Too black at school in Sydney, too white in his father’s Queensland community, Zach Doomadgee’s journey to adulthood is fraught with contradictions.
By
Stephen A Russell

31 Mar 2017 - 10:09 AM  UPDATED 22 Jun 2017 - 10:34 AM

Shot over the course of seven years in the life of young indigenous man Zachariah Doomadgee, Aaron Petersen’s remarkable debut documentary feature Zach’s Ceremony should be mandatory viewing for all Australians.

Capturing the formative years of a boy caught between two worlds, Zach’s bullied for being one of the few black kids at high school in Sydney, then ribbed for being too light-skinned when he visits his father Alec’s community in far-north Queensland. “Not black, not white, sort of in the middle,” he sighs.

With Alec’s occasionally overly authoritative guidance, this spritely young man with a wise head on his body travels backwards forwards between these realms as he prepares to undergo a traditional coming-of-age ceremony. But with adolescence comes resistance and also temptation.

Now 18, a calmly assured Zach says with a beaming smile says the film is a reminder of just how far he’s come. “I see a lot of the mistakes I made, and I definitely won’t be making those again. You just have to keep your head up out of the sand because a lot of people come into your life and lead you down a certain path, to teach you a certain lesson. I guess I just want to focus on learning all of them.”

As Zach makes clear to his father during the course of the film, the mistakes he made - including getting drunk, doped up and caught spraying graffiti in a railway station – were his to learn. “I guess dad’s sort of come to me with the warnings, upfront notice, and if I made that mistake, I go, ‘oh, well, maybe he was right.’ Usually half the time he was,” he grins.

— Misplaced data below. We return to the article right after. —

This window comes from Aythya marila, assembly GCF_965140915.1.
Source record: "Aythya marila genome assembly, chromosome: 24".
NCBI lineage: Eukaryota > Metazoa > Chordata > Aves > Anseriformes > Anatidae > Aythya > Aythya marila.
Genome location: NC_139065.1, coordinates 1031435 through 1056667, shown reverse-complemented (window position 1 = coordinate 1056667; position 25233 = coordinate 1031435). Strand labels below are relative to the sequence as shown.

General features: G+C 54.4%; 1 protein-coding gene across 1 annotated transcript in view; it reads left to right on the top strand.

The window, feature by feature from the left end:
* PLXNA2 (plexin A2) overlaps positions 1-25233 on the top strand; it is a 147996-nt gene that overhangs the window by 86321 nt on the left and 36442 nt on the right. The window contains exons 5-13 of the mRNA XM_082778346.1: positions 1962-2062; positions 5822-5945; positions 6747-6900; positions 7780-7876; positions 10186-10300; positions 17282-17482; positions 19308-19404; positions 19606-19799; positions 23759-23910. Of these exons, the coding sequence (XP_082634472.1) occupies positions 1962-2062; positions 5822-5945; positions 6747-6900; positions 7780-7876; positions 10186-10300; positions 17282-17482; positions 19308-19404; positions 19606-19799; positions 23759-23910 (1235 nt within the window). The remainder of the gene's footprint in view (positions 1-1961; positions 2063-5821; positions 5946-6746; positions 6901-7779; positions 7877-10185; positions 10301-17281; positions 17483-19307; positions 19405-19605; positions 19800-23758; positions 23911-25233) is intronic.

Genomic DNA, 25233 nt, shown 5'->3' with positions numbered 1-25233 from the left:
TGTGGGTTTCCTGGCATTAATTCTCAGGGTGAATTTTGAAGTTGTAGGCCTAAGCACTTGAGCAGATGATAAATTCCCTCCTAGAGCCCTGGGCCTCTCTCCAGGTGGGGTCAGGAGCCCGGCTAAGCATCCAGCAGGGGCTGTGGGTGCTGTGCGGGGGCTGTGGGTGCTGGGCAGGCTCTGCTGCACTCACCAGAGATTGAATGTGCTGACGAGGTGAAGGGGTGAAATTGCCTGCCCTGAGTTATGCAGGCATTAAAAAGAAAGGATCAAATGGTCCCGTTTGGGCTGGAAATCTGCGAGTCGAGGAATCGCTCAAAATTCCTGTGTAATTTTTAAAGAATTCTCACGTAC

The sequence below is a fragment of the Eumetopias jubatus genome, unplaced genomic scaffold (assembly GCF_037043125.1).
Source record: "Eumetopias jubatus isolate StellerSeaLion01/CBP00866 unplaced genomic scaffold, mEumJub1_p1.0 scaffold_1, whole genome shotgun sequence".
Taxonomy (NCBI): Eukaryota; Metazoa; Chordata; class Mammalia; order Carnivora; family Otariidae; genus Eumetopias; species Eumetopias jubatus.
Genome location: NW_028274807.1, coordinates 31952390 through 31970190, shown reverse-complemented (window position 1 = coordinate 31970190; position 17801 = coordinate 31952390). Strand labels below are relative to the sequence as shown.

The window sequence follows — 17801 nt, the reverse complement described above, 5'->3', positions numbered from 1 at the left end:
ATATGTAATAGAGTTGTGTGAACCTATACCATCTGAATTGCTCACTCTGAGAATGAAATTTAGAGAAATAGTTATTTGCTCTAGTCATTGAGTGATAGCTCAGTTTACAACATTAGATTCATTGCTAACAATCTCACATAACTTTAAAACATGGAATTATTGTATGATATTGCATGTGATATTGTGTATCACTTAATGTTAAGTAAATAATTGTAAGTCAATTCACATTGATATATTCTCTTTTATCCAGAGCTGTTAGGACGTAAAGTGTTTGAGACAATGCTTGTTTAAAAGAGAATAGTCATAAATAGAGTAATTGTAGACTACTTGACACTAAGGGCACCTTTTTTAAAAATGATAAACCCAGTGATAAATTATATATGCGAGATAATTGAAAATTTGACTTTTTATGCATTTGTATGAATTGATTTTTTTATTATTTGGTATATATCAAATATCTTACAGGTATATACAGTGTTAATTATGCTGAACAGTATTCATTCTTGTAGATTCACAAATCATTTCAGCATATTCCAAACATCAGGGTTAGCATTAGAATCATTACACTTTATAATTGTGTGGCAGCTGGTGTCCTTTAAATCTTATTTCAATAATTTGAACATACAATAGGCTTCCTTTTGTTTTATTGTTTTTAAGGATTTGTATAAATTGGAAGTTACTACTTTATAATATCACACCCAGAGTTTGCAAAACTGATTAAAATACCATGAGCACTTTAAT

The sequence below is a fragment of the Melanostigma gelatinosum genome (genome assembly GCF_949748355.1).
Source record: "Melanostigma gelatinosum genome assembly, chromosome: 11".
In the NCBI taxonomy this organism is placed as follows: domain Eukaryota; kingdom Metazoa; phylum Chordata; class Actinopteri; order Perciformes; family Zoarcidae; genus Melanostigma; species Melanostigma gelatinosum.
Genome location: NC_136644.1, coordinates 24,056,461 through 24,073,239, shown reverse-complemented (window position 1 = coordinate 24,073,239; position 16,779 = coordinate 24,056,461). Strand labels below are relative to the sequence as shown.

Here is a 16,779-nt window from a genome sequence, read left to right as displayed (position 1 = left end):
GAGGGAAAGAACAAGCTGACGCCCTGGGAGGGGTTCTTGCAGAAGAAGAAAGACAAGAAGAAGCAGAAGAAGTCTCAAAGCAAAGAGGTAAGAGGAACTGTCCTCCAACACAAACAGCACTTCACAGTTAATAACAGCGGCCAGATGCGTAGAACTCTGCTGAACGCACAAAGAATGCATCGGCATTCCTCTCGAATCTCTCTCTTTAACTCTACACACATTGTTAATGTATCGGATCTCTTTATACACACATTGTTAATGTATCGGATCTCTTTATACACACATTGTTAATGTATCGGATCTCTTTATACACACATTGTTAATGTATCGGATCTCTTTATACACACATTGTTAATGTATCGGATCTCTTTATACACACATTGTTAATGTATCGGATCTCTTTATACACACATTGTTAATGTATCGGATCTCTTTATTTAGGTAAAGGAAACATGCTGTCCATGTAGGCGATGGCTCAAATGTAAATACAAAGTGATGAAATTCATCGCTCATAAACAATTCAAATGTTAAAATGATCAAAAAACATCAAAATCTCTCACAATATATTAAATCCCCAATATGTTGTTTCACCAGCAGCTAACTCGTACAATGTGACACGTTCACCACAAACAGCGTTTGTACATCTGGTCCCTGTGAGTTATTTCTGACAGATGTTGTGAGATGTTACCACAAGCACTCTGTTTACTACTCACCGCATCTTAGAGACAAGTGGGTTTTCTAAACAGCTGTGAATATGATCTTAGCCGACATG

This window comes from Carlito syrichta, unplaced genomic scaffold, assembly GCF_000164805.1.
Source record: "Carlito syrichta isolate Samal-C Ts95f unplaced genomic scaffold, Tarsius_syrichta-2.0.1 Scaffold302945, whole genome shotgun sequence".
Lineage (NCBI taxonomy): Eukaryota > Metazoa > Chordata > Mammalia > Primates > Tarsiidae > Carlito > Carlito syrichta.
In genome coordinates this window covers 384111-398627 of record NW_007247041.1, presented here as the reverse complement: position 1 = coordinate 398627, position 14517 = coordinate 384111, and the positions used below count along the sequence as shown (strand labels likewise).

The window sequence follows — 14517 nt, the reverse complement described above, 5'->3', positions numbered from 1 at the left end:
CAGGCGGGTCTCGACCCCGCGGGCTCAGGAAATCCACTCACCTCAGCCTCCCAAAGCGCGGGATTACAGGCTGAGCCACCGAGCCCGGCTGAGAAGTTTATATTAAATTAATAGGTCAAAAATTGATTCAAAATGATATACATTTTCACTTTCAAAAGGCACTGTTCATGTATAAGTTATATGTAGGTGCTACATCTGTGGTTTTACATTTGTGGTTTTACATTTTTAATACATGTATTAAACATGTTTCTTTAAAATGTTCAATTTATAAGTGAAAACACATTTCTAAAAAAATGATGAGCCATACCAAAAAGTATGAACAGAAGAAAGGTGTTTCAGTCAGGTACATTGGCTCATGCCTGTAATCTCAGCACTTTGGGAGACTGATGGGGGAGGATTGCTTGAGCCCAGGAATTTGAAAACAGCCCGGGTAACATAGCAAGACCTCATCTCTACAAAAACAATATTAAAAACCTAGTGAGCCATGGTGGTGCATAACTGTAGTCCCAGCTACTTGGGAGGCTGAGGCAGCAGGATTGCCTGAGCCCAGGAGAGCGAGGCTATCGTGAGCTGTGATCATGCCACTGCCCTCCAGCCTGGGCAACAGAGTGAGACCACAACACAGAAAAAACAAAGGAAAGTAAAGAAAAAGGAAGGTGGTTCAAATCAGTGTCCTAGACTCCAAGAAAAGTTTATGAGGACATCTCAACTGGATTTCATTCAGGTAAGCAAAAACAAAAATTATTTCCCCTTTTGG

"We’re basically just an everyday father and son that had a very special story to tell, a very strong connection to our cultural, ancestral roots."

Alec’s not claiming "I told you so" though. “As parents, we all try to do the best we can for our children, but sometimes we probably are a bit overbearing, go to far, and we regret that,” he acknowledges with the same disarming honesty and affection so clearly shared between father and son. 

“You’ve got to keep your authority as dad, but there comes a point where that transition has to happen and the relationship changes, because now he’s a young man and I have to respect his boundaries,” Alec adds. “We’re not perfect. We still butt heads. In the course of making this film we didn’t become Ghandi or the Dalai Lama. We’re basically just an everyday father and son that had a very special story to tell, a very strong connection to our cultural, ancestral roots.”

Petersen feels humbled he was allowed to follow their journey together, capturing rarely seen footage of the ceremony that marks Zach’s passage into adulthood. “I have a whole newfound respect for the culture that exists and is alive here and I speak positively about it now to everybody,” Petersen says. “That translates to my boys too, who were newborn and two when we started and are now eight and 10. They look up to dad, see what I’ve got from Zach and Alec, and it’s amazing how much washes off on them.”